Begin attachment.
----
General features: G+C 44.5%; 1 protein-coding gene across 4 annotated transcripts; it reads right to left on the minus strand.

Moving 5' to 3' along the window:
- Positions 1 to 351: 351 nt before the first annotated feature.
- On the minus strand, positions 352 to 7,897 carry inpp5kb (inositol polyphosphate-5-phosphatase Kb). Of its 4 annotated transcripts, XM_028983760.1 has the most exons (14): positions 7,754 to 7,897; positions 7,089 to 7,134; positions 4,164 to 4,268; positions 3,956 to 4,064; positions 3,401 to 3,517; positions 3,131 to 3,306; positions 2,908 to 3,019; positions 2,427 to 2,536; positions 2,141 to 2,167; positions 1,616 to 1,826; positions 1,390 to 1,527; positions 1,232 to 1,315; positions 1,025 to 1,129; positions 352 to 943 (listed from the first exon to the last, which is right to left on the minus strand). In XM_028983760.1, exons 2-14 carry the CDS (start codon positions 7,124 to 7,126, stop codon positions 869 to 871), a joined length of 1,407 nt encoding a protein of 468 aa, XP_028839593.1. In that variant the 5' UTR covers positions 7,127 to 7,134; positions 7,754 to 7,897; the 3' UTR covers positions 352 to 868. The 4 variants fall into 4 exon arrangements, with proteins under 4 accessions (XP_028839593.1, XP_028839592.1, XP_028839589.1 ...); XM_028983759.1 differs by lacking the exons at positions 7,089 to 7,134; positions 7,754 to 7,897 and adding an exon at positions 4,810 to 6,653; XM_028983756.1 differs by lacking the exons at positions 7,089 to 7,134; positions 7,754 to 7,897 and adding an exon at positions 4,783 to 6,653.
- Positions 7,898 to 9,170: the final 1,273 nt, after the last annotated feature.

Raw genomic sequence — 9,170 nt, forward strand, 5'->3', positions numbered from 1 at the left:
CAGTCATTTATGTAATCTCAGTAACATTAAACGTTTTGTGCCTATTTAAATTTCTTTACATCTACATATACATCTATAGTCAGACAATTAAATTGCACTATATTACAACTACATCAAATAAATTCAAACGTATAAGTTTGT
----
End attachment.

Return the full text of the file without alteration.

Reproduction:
General features: G+C 44.5%; 1 protein-coding gene across 4 annotated transcripts; it reads right to left on the minus strand.

Moving 5' to 3' along the window:
- Positions 1 to 351: 351 nt before the first annotated feature.
- On the minus strand, positions 352 to 7,897 carry inpp5kb (inositol polyphosphate-5-phosphatase Kb). Of its 4 annotated transcripts, XM_028983760.1 has the most exons (14): positions 7,754 to 7,897; positions 7,089 to 7,134; positions 4,164 to 4,268; positions 3,956 to 4,064; positions 3,401 to 3,517; positions 3,131 to 3,306; positions 2,908 to 3,019; positions 2,427 to 2,536; positions 2,141 to 2,167; positions 1,616 to 1,826; positions 1,390 to 1,527; positions 1,232 to 1,315; positions 1,025 to 1,129; positions 352 to 943 (listed from the first exon to the last, which is right to left on the minus strand). In XM_028983760.1, exons 2-14 carry the CDS (start codon positions 7,124 to 7,126, stop codon positions 869 to 871), a joined length of 1,407 nt encoding a protein of 468 aa, XP_028839593.1. In that variant the 5' UTR covers positions 7,127 to 7,134; positions 7,754 to 7,897; the 3' UTR covers positions 352 to 868. The 4 variants fall into 4 exon arrangements, with proteins under 4 accessions (XP_028839593.1, XP_028839592.1, XP_028839589.1 ...); XM_028983759.1 differs by lacking the exons at positions 7,089 to 7,134; positions 7,754 to 7,897 and adding an exon at positions 4,810 to 6,653; XM_028983756.1 differs by lacking the exons at positions 7,089 to 7,134; positions 7,754 to 7,897 and adding an exon at positions 4,783 to 6,653.
- Positions 7,898 to 9,170: the final 1,273 nt, after the last annotated feature.

Raw genomic sequence — 9,170 nt, forward strand, 5'->3', positions numbered from 1 at the left:
CAGTCATTTATGTAATCTCAGTAACATTAAACGTTTTGTGCCTATTTAAATTTCTTTACATCTACATATACATCTATAGTCAGACAATTAAATTGCACTATATTACAACTACATCAAATAAATTCAAACGTATAAGTTTGT